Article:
April 29, 2005
"Visual Basic 2005: A Developer's Notebook": Hands-On Projects to Get up to Speed with the New VB
Sebastopol, CA--When Microsoft unveiled the beta edition of Visual Basic
.NET in 2001, many VB programmers resisted the change to a managed-code
environment, but other bold individuals gave up the convenience of VB 6 to
explore the potential of this new platform. "Four years later, it's clear
that the rewards of moving to .NET make up for the steep learning curve,"
comments Matthew MacDonald, author of Visual Basic 2005: A Developer's
Notebook (O'Reilly US $24.95). "Developers who made the jump have a
powerful set of tools--a set that other programming frameworks are hard
pressed to match."
The second major release of .NET is now available in a public beta 2
edition, including Visual Basic 2005 and the new version of the popular
developer toolkit, Visual Studio 2005. The changes this time are not
"seismic," McDonald points out, but represent improvements to what has
become a mature platform. "Microsoft architects have ironed out
inconsistencies and corrected flaws," he says. "They've added dozens of
requested features, from VB 6's edit-and-continue debugger to new Windows
and web controls for displaying data."
Visual Basic 2005: A Developer's Notebook is the first guide available
for early adopters who want to get up to speed with VB 2005 before its
official release later this year. The book is not a tutorial in the usual
sense: instead of offering an introduction to the language, McDonald jumps
right into the new features of VB 2005 for those who want to hit the
"The most important requirement is a solid familiarity with VB .NET 1.0 or
1.1, and some experience building .NET applications," McDonald cautions.
"My book covers very little of the material that experienced VB .NET
programmers already know. They'll be able to take advantage of all the new
frills and features in .NET 2.0 without rehashing the basics. Beta 2
editions are traditionally the most stable milestones in the pre-release
schedule. It's a great time for developers to start learning about new
To get programmers straight to work, the Developer's Notebook approaches
its subject much differently than the typical programming book. The first
distinction is its look and feel, which is just what the title implies: a
notebook with text on graph paper that invites readers to jot comments as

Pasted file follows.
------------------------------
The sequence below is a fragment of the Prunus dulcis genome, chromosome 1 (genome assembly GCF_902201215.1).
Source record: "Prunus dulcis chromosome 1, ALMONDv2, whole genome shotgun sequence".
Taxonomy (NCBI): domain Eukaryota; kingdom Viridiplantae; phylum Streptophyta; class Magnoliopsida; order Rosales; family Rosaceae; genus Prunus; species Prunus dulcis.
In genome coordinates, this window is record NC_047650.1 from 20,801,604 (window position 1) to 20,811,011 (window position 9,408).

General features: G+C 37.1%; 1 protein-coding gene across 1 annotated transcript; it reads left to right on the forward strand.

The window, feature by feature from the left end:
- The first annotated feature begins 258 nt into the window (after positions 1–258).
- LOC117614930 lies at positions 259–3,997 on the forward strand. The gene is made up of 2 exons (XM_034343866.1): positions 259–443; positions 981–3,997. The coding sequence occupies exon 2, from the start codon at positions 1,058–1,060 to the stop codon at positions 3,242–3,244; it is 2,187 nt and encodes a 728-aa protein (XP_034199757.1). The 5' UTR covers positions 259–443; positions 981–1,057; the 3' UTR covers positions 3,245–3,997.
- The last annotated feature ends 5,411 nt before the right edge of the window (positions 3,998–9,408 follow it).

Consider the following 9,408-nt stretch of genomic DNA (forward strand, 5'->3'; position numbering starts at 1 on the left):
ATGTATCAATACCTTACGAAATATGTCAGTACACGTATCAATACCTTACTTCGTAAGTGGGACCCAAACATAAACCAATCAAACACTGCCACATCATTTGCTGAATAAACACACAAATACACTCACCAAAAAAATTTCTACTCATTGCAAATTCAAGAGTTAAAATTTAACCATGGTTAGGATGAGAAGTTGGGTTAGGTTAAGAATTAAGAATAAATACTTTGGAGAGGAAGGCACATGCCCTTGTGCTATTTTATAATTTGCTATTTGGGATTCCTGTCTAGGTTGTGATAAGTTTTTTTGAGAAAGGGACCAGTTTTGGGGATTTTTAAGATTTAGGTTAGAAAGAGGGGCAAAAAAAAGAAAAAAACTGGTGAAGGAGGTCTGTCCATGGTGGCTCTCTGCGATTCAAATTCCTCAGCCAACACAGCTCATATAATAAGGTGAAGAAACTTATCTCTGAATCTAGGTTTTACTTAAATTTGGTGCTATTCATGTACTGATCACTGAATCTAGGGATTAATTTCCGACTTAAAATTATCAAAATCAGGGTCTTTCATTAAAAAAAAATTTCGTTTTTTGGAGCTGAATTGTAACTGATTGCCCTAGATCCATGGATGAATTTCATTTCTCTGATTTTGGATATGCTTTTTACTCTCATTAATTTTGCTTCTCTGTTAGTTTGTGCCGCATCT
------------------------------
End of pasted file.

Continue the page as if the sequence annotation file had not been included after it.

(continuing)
they go. And rather than long discussions, readers will find code--lots of
code. Its six chapters consist entirely of hands-on labs, and each lab
introduces a new feature. Programmers have a chance to learn features
through direct practical application, rather than simply read about them.
"This book gives a snapshot of changes across the whole .NET platform,"
McDonald explains. "It walks through all of the basic changes readers
might encounter, from changes in Visual Studio to the framework for
building Windows and web applications to the VB language itself. They'll
learn everything through concise, focused examples, all of which are just
a short download away."
With VB 2005, he notes, Microsoft is focused once again on programmer
productivity by returning features that made VB 6 such a popular rapid
application development tool. That includes the compile-and-run feature
and dozens of interactive tools and controls that speed up programming.
The widely anticipated addition of "generics" enables developers to create
type-safe code that's easy to maintain, so they can dramatically cut down
the amount of code--and time--it takes to develop new applications.
Before introducing generics and the other new features of VB 2005--such as
the My object, nullable types and partial classes--the book covers changes
to Visual Studio 2005, including the "code snippets" feature that allows
programmers to insert blocks of pre-made code into their projects.
Remaining chapters demonstrate new features for creating applications with
Windows Forms, ASP.NET web applications, ADO.NET data access, and
additions to the .NET class library.
"Visual Basic 2005 and .NET 2.0 are sure winners," McDonald exclaims.
"They keep all of the great features of previous .NET versions and add
more useful tools. As a result, companies and enthusiasts are likely to
adopt this version faster than ever. By getting familiar with the changes
now, VB developers will be ready for this adoption."
Visual Basic 2005: A Developer's Notebook
ISBN: 0-596-00726-4, 243 pages, $29.95 US, $41.95 CA
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